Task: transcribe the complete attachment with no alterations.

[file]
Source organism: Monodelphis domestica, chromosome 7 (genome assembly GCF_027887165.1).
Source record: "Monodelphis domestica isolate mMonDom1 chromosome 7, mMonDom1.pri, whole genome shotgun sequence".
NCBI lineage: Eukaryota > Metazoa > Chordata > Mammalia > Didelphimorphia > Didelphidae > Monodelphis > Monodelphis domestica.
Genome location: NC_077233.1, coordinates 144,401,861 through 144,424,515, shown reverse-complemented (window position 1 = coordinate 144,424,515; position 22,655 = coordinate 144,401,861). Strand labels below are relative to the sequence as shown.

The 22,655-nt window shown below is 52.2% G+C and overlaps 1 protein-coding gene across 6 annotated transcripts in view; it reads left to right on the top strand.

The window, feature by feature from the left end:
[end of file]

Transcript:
Source organism: Monodelphis domestica, chromosome 7 (genome assembly GCF_027887165.1).
Source record: "Monodelphis domestica isolate mMonDom1 chromosome 7, mMonDom1.pri, whole genome shotgun sequence".
NCBI lineage: Eukaryota > Metazoa > Chordata > Mammalia > Didelphimorphia > Didelphidae > Monodelphis > Monodelphis domestica.
Genome location: NC_077233.1, coordinates 144,401,861 through 144,424,515, shown reverse-complemented (window position 1 = coordinate 144,424,515; position 22,655 = coordinate 144,401,861). Strand labels below are relative to the sequence as shown.

The 22,655-nt window shown below is 52.2% G+C and overlaps 1 protein-coding gene across 6 annotated transcripts in view; it reads left to right on the top strand.

The window, feature by feature from the left end: